svy: total pad630(running total on estimation sample) Survey: Total estimation Number of strata = 14 Number of obs = 2054 Number of PSUs = 31 Population size = 88768571 Design df = 17 -------------------------------------------------------------- | Linearized | Total Std. Err. [95% Conf. Interval] -------------+------------------------------------------------ pad630 | 1.24e+10 1.07e+09 1.02e+10 1.47e+10 --------------------------------------------------------------estimates table, b(%15.2f) se(%13.2f)-------------------------------- Variable | active -------------+------------------ pad630 | 12417602483.56 | 1065724292.32 -------------------------------- legend: b/sesvy: total pad630(running total on estimation sample) Survey: Total estimation Number of strata = 14 Number of obs = 2054 Number of PSUs = 31 Population size = 88768571 Design df = 17 -------------------------------------------------------------- | Linearized | Total Std. Err. [95% Conf. Interval] -------------+------------------------------------------------ pad630 | 1.24e+10 1.07e+09 1.02e+10 1.47e+10 --------------------------------------------------------------matlist e(b), format(%15.2f)| pad630 -------------+----------------- y1 | 12417602483.56svy, over(female): total pad630(running total on estimation sample) Survey: Total estimation Number of strata = 14 Number of obs = 2054 Number of PSUs = 31 Population size = 88768571 Design df = 17 male: female = male female: female = female -------------------------------------------------------------- | Linearized Over | Total Std. Err. [95% Conf. Interval] -------------+------------------------------------------------ pad630 | male | 7.41e+09 6.37e+08 6.06e+09 8.75e+09 female | 5.01e+09 4.72e+08 4.01e+09 6.00e+09 --------------------------------------------------------------estimates table, b(%15.2f) se(%13.2f)-------------------------------- Variable | active -------------+------------------ male | 7408679626.25 | 637463721.35 female | 5008922857.30 | 472105366.03 -------------------------------- legend: b/se## Relationships between two continuous variables

Let’s look at some bivariate relationships. As of Stata 14.2, we cannot get correlations with survey data (but you can with SUDAAN 11). The graphical version of a correlation is a scatterplot, which we show below. We will include the fit line.

svy: mean pad630 pad675(running mean on estimation sample) Survey: Mean estimation Number of strata = 14 Number of obs = 1030 Number of PSUs = 31 Population size = 48053490 Design df = 17 -------------------------------------------------------------- | Linearized | Mean Std. Err. [95% Conf. Interval] -------------+------------------------------------------------ pad630 | 129.7198 5.723011 117.6453 141.7943 pad675 | 72.48499 2.365431 67.49436 77.47561 --------------------------------------------------------------twoway (scatter pad630 pad675) (lfit pad630 pad675 [pw = wtint2yr]), /// title("minutes of moderate intensity work" /// "v. minutes of moderate recreational activities")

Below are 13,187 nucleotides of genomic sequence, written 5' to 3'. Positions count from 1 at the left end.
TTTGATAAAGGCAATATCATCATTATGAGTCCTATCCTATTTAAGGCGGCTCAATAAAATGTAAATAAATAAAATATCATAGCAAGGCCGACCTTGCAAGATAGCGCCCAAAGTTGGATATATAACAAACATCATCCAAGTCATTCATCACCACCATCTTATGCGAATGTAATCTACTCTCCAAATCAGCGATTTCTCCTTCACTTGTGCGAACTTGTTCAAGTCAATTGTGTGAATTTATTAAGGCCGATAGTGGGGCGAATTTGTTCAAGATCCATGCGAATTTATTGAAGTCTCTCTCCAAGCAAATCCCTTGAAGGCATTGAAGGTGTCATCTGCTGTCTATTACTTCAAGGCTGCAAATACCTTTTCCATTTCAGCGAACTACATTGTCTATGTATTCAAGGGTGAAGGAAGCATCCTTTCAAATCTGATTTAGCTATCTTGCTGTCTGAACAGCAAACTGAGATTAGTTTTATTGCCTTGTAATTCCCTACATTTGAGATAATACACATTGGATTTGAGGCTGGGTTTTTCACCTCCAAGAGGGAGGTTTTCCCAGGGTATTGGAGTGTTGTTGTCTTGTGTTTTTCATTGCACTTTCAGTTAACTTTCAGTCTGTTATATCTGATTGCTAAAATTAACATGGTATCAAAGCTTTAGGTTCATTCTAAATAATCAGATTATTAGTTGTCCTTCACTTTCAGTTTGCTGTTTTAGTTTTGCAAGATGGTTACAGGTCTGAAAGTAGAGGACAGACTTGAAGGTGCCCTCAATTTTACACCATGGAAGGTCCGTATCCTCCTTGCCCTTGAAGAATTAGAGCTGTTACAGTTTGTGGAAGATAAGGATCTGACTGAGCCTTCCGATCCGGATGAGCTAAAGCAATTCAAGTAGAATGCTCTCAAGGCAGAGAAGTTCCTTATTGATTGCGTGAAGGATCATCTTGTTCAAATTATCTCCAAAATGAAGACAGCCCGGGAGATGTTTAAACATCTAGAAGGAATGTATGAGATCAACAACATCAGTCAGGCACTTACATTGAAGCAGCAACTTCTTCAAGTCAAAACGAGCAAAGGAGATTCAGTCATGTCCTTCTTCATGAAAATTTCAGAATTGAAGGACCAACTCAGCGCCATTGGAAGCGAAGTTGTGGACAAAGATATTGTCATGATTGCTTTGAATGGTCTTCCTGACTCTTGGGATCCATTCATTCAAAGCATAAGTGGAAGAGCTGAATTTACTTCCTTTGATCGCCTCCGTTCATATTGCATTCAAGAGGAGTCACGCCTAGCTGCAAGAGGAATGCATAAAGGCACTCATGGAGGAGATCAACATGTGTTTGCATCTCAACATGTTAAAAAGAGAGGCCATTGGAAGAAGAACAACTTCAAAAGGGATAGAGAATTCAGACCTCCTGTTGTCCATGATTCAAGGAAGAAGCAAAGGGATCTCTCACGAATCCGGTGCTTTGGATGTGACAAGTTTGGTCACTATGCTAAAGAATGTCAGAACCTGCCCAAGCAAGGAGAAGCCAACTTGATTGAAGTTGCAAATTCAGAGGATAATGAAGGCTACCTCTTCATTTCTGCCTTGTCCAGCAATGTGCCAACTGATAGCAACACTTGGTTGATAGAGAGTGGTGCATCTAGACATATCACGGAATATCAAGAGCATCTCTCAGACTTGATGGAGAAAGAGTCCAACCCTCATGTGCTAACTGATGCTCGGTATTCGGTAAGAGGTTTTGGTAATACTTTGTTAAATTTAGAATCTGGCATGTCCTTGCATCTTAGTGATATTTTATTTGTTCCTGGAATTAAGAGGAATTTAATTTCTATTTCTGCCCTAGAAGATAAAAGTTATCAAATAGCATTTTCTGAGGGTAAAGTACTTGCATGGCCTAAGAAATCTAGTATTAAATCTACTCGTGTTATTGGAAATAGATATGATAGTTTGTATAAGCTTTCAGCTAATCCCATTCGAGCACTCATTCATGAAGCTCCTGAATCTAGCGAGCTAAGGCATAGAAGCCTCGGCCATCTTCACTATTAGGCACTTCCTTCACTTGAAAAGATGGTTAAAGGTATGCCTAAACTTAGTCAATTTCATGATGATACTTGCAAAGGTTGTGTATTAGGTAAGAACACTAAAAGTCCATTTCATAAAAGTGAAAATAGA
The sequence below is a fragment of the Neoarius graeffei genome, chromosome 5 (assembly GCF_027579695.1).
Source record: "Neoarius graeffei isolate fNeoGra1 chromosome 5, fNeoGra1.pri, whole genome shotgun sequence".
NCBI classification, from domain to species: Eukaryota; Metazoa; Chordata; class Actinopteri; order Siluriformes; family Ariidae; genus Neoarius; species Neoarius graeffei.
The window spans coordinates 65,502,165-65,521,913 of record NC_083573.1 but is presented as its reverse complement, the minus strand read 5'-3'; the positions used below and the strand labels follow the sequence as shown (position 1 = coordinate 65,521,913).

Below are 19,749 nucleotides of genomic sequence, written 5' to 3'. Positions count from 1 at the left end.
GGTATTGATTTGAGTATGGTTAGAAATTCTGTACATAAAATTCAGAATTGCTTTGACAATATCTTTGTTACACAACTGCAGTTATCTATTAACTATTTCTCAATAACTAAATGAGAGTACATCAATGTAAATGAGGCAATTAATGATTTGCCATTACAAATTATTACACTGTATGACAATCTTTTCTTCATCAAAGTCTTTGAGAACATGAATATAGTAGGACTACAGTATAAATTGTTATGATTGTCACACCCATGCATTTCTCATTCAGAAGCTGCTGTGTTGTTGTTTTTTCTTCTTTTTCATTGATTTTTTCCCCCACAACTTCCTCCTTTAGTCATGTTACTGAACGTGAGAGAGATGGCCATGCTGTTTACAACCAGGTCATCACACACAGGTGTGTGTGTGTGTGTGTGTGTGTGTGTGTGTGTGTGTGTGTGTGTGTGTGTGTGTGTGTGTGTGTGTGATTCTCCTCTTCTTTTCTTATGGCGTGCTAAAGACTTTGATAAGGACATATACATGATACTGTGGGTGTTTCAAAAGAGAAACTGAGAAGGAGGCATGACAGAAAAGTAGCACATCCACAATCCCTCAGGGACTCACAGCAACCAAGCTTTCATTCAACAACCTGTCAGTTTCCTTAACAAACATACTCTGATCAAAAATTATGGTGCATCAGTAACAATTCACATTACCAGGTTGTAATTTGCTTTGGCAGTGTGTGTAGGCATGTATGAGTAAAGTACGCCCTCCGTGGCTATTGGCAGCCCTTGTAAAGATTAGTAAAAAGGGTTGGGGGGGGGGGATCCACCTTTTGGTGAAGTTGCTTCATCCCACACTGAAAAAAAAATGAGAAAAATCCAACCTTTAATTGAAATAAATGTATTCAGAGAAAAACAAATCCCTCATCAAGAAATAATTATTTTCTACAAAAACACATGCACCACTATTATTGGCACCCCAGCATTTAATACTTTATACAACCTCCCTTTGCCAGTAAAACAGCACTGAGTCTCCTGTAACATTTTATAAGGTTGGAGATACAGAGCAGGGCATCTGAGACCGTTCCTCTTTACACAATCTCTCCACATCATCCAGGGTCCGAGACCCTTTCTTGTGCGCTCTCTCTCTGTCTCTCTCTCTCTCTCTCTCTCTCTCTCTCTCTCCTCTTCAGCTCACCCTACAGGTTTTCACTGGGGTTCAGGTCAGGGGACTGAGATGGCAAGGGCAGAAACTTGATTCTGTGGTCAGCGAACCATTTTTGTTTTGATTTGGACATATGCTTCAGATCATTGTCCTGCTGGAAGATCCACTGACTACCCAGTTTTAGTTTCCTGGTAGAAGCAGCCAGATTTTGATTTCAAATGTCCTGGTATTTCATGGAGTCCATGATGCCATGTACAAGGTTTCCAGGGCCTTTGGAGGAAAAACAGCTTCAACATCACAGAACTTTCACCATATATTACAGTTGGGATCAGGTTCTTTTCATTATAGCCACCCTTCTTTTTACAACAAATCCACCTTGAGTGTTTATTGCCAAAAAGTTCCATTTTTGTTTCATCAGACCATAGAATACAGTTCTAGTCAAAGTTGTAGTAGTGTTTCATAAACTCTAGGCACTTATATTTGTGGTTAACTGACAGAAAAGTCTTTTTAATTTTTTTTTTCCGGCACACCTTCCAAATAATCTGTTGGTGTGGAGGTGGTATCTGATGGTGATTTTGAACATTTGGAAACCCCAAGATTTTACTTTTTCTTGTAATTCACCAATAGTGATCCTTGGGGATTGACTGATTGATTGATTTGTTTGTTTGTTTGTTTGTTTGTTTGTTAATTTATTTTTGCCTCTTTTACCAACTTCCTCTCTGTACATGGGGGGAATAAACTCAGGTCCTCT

Descriptive statistics with categorical variables

Let’s get some descriptive statistics with categorical variables. We
can use the **svy: tab** and **svy: proportion** commands. We will
use the marital status variable, **dmdmart1**, which has six levels.
When used with no options, the output from the **svy: tab** command will give
us the same information as the **svy: proportion** command.

svy: tab dmdmartl(running tabulate on estimation sample) Number of strata = 14 Number of obs = 5553 Number of PSUs = 31 Population size = 223858353 Design df = 17 ----------------------- Marital | Status | proportions ----------+------------ married | .5308 widowed | .0562 divorced | .1069 separate | .024 never ma | .1987 living w | .0834 | Total | 1 ----------------------- Key: proportions = cell proportionssvy: proportion dmdmartl(running proportion on estimation sample) Survey: Proportion estimation Number of strata = 14 Number of obs = 5553 Number of PSUs = 31 Population size = 223858353 Design df = 17 _prop_5: dmdmartl = never married _prop_6: dmdmartl = living with partner -------------------------------------------------------------- | Linearized | Proportion Std. Err. [95% Conf. Interval] -------------+------------------------------------------------ dmdmartl | married | .5307919 .0204953 .4874276 .5736962 widowed | .0562251 .0031996 .0498433 .0633695 divorced | .1068817 .007248 .0925245 .1231643 separated | .0239747 .0031613 .0181365 .0316316 _prop_5 | .1986955 .0236294 .1534768 .2532512 _prop_6 | .0834312 .0064732 .070751 .0981439 --------------------------------------------------------------

Let’s use some options with the **svy: tab** command so that we can see
the estimated number of people in each category.

svy: tab dmdmartl, count cellwidth(12) format(%12.2g)(running tabulate on estimation sample) Number of strata = 14 Number of obs = 5553 Number of PSUs = 31 Population size = 223858353 Design df = 17 ------------------------ Marital | Status | count ----------+------------- married | 118822198 widowed | 12586462 divorced | 23926362 separate | 5366932 never ma | 44479637 living w | 18676762 | Total | 223858353 ------------------------ Key: count = weighted counts

There are many options that can by used with **svy: tab**. Please
see the Stata help file for the **svy: tabulate** command for a complete
listing and description of each option. Only five items can be displayed
at once, and the **ci** option counts as two items.